But No Taxation Without Reregulation did achieve a sort of fame. It was my last column for biztravel.com. I couldn't convince the site's owner, a clay-footed millionaire named Hal Rosenbluth, to keep even the information component of biztravel.com going. I thought he could have arranged a sale of that part of the site, since it had copious archives and several well-known columnists, including Randy Petersen and Chris Elliott. But Rosenbluth was a travel agent and, as he kept telling me, "The phones aren't ringing." So, to him, the site was worthless.

In fairness, Rosenbluth did agree to publish our final columns--and to keep those pages up for a while. I was appalled that Rosenbluth and many other self-styled Web entrepreneurs had bailed on business travelers in the days after 9/11, so I tacked a note onto the end of my column telling readers that I would keep writing the Brancatelli File if they wanted me to do so.

Thousands of E-mails flowed in asking me to continue, which raised the obvious question: How was I going to do what I promised? I'd been writing business-travel columns for Web sites since 1997, but I'd never built a Web site or even a Web page before. I had once used an HTML-free site called Zyweb.com to post pictures of my niece. So I found that page online and laboriously substituted the September 27 editions of the Brancatelli File and Tactical Traveler for the baby pictures. However shakily, JoeSentMe.com was born.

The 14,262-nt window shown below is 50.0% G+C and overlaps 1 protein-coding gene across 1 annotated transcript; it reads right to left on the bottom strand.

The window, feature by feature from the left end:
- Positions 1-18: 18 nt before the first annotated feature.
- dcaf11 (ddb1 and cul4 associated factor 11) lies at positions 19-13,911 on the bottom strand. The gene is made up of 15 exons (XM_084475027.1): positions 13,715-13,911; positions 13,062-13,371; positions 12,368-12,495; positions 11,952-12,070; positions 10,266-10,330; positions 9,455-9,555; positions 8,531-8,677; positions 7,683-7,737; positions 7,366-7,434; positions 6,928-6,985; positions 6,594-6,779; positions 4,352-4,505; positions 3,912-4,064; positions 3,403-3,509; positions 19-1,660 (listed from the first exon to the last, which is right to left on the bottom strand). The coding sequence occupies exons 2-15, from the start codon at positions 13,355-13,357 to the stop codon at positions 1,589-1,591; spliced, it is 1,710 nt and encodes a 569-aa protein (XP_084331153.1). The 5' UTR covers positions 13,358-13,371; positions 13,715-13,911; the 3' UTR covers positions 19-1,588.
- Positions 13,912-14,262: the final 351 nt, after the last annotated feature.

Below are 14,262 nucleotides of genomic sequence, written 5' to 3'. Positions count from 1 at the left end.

If nothing else, that difficult birth produced a column that I am proud to say I wrote.

The Cowards and Traitors Among Us addressed the frequent-flying manifestation of the bigotry I had seen two weeks earlier at Sinbad's in San Mateo. Some business travelers were conducting drumhead trials at the airport and putting other flyers off planes. Their excuse: They looked wrong or dangerous and they didn't want them flying. Amazingly, the cabin crews on the flights acquiesced.

The airlines were sued for their part in this sad interlude and they eventually settled out of court, paying fines and promising sensitivity training for misguided employees, but admitting nothing.

And nothing has really changed. Ten days ago, before an Air Canada flight from Montreal to New York, a man was removed from the plane. His offense? Praying to himself.